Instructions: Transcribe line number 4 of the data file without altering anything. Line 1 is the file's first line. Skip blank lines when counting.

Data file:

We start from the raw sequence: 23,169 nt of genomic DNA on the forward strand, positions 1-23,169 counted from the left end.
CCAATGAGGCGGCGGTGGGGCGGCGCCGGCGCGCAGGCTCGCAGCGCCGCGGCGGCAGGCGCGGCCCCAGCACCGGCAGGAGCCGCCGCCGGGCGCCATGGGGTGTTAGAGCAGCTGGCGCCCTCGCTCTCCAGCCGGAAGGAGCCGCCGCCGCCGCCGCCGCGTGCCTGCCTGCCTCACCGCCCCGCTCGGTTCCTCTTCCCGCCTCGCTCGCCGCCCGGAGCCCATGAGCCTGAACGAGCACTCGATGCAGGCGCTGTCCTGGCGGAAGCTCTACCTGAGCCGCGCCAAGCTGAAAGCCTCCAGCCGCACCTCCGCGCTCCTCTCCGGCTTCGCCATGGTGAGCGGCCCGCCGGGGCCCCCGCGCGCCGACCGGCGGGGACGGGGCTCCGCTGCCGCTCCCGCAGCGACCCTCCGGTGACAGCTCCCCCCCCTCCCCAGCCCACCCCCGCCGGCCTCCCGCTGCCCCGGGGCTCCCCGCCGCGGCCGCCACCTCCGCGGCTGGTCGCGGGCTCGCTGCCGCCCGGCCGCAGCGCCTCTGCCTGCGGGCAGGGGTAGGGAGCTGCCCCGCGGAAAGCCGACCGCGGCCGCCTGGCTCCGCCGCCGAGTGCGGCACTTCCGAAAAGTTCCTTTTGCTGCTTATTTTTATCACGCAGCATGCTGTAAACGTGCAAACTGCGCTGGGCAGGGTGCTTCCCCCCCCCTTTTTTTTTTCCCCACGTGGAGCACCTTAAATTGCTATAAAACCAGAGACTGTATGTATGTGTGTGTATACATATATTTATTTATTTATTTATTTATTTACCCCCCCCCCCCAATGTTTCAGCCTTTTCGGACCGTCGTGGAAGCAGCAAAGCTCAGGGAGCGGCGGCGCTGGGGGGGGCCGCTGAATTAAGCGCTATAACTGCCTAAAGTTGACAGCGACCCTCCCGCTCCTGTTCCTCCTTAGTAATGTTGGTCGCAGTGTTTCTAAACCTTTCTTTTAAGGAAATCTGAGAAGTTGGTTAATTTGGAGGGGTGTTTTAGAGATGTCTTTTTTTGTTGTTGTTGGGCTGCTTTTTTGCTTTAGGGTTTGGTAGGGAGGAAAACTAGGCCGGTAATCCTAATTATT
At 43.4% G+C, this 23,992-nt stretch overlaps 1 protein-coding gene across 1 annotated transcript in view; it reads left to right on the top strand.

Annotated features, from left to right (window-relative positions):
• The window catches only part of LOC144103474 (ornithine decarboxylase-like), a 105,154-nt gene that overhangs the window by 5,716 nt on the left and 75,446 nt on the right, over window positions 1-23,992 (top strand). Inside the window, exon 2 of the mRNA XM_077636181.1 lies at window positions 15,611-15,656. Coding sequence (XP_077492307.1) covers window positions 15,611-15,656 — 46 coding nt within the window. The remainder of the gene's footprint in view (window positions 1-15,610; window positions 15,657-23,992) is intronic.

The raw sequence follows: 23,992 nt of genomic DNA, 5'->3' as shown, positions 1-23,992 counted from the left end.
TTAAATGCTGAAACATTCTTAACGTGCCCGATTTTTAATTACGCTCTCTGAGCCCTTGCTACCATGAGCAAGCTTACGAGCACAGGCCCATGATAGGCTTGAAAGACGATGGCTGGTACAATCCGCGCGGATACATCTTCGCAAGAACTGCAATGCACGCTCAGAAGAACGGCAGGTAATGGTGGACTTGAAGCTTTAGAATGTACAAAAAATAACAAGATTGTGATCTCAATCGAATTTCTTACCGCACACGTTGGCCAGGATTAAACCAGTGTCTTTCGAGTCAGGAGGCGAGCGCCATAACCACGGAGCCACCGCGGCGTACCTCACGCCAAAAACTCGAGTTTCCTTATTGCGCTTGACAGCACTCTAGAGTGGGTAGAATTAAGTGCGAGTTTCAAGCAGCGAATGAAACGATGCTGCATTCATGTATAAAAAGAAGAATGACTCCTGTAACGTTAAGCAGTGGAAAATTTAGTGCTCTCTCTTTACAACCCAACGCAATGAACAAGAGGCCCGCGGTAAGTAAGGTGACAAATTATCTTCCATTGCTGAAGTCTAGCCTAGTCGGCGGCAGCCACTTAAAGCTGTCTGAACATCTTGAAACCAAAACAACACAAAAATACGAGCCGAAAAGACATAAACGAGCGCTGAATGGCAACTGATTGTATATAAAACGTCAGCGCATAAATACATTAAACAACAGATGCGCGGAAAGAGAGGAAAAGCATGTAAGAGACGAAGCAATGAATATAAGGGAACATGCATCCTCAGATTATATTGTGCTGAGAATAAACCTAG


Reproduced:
Annotated features, from left to right (window-relative positions):